Subclause 30(2) provides that, subject to the control of the Minister, the Commission shall have the general administration of this Act.

 

Clause 31

This clause makes it clear that, the Commission, in making a decision under this Act, is not bound by technicalities, legal form or rules of evidence and that the Commission shall act according to substantial justice and the merits and all the circumstances of the case.  Furthermore, the Commission is required to take into account any problems in relation to the effects of the passage of time, including the effects of the passage of time on the availability of witnesses, and the absence of, or deficiency in, official records. 

 

Clause 32

Clause 32 provides that the Commission may delegate any of its functions or powers under a provision of this Act, or under the regulations or any other legislative instrument made under this Act.  The Commission may delegate its functions or powers to:

 

·          a member of the Commission;

·          a staff member assisting the Commission; or

·          a consultant to, or an employee of a consultant to, the Commission; or

·          a person who is engaged under the Public Service Act 1999 and performing duties in the Department. 

 

Clause 33

Subclause 33(1) enables the Commission to, for the purposes of this Act, give a person a written notice requiring that person to;

 

·          provide the Commission with information the Commission requires; or

·          provide a specified staff member assisting the Commission with information the Commission requires; or

·          produce to the Commission any documents in the person’s custody or control; or

·          produce to a specified staff member assisting the Commission, any documents in the person’s custody or control; or

·          appear before a specified staff member assisting the Commission to answer questions. 

 

Subclause 33(2) makes it clear that a notice may be given to a person employed in or in connection with a Department of the Commonwealth, a State or Territory, or a person employed by any authority of the Commonwealth, State or Territory. 

 

Subclause 33(3) provides that a notice requiring information or the production of documents must specify the period within which the person must comply with the notice and the manner in which the person must comply with the notice. 

 

If further provides that, a notice requiring a person to appear before a specified staff member of the Commission to answer questions, must specify the time and the place that the person must appear before the staff member. 

 

Subclause 33(4) stipulates that the specified time or the specified period in subclause (3) must be at least 14 days after the notice is given.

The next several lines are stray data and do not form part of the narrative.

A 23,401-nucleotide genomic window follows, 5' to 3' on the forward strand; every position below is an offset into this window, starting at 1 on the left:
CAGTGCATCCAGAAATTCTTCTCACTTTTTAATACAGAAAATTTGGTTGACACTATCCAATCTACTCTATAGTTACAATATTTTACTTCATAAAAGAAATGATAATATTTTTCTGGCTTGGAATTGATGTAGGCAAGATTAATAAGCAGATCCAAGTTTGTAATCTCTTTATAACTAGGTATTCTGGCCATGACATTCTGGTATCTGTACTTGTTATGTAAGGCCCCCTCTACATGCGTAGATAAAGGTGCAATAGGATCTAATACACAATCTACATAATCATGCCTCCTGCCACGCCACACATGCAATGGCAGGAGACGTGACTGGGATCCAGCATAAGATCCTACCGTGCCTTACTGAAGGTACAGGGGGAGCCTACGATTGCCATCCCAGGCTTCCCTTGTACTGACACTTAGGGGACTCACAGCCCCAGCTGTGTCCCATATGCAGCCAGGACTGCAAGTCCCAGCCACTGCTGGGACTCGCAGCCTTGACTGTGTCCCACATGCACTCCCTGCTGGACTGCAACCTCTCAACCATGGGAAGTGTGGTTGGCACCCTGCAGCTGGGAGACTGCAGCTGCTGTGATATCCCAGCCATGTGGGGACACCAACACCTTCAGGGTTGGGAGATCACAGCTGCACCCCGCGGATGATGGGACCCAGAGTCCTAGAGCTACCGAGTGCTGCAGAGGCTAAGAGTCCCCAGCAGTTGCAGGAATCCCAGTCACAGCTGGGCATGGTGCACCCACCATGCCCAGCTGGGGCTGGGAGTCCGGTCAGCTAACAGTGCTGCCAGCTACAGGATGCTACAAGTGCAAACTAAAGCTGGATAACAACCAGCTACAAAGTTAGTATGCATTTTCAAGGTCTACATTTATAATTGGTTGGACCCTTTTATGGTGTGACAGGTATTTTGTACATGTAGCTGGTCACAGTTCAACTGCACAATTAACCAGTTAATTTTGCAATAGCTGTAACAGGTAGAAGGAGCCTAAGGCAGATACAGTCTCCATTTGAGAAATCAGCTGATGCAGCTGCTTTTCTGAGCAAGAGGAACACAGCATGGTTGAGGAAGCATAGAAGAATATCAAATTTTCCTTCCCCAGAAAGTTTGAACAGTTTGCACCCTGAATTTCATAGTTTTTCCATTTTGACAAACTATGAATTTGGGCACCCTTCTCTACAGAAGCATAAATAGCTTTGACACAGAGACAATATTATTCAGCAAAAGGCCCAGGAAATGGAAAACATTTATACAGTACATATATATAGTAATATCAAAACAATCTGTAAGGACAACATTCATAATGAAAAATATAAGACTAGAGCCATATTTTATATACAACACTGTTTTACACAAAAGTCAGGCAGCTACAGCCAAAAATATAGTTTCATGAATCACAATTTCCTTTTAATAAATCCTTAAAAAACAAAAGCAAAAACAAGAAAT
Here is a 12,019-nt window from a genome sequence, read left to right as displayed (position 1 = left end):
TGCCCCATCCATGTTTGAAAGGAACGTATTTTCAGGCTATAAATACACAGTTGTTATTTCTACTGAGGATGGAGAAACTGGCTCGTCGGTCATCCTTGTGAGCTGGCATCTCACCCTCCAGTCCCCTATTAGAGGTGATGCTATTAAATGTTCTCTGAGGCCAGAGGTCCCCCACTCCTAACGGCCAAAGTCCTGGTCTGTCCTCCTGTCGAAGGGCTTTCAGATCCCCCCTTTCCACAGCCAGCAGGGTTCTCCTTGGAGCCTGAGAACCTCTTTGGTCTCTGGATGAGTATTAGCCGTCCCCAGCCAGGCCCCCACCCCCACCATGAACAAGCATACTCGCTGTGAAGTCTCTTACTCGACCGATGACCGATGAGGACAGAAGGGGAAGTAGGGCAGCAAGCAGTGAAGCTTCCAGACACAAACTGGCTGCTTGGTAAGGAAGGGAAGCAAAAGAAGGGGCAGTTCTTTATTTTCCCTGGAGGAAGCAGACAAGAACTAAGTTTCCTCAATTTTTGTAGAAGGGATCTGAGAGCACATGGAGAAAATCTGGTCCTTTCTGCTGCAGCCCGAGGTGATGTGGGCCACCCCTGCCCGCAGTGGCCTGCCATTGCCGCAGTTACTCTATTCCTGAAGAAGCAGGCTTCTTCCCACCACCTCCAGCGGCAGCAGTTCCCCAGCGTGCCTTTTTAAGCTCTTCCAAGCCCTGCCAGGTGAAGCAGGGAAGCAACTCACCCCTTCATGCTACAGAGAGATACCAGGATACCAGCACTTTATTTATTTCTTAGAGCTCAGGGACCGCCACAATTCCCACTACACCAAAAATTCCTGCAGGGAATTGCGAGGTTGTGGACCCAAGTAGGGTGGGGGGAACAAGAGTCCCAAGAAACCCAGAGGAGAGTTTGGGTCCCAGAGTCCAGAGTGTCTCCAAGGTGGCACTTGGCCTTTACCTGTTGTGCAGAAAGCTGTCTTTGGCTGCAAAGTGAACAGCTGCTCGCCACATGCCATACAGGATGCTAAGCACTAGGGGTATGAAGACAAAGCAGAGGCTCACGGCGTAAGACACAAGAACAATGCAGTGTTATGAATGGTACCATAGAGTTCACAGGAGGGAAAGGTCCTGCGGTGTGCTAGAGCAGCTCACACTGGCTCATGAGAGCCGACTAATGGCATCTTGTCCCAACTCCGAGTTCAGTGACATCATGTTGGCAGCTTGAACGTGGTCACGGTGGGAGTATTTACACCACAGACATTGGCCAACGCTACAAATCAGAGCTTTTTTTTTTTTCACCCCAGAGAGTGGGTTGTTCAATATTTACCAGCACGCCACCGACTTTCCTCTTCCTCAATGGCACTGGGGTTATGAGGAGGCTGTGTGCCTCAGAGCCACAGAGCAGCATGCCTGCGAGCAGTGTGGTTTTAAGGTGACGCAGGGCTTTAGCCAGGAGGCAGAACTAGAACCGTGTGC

Subclause 33(5) provides that the Commission may require the information or the answers provided by a person required to appear before a specified staff member assisting the Commission under paragraph 1(c), to be verified by, or given on, oath or affirmation and either orally or in writing.

 

Subclause 33(6) enables a staff member to whom information or answers are given or verified to administer the oath or affirmation.

 

Subclause 33(7) makes it clear that if the giving of information, the production of a document or the giving of evidence would contravene a law of the Commonwealth, not being a law of a Territory, then the person is not required to give such information, produce such document or give such evidence. 

 

Clause 33 (Cont.)

A note at the end of this subclause makes it clear that, because of clause 36 of this Act, a law of a State or Territory cannot prevent a person from giving information, producing documents or giving evidence for the purposes of this Act.

 

Subclause 33(8) provides that this clause binds the Crown in each of its capacities, but does not make the Crown liable to be prosecuted for an offence. 

 

Clause 34

Subclause 34(1) provides that it is an offence to fail to comply with a notice issued under clause 33.  The penalty for failing to comply with the notice is 10 penalty units.

 

Subclause 34(2) provides that an offence under subclause 34(1) is an offence of strict liability. 

 

A note at the end of the subsection directs the reader to section 6.1 of the Criminal Code for the meaning of strict liability

 

Subclause 34(3) provides that subclause 34(1) does not apply to the extent that the person is not capable of complying with the notice. 

 

A note at the end of the subclause advises that the defendant bears an evidential burden in relation to the matter in subclause 34(3) and directs the reader to subsection 13.3(3) of the Criminal Code

 

Clause 35

Subclause 35(1) provides that a person is not excused from giving information or evidence, or producing a document or a copy of a document, under clause 32, on the grounds that the information, evidence, the production of the document or production of the copy of the document, might tend to incriminate the person or expose the person to a penalty.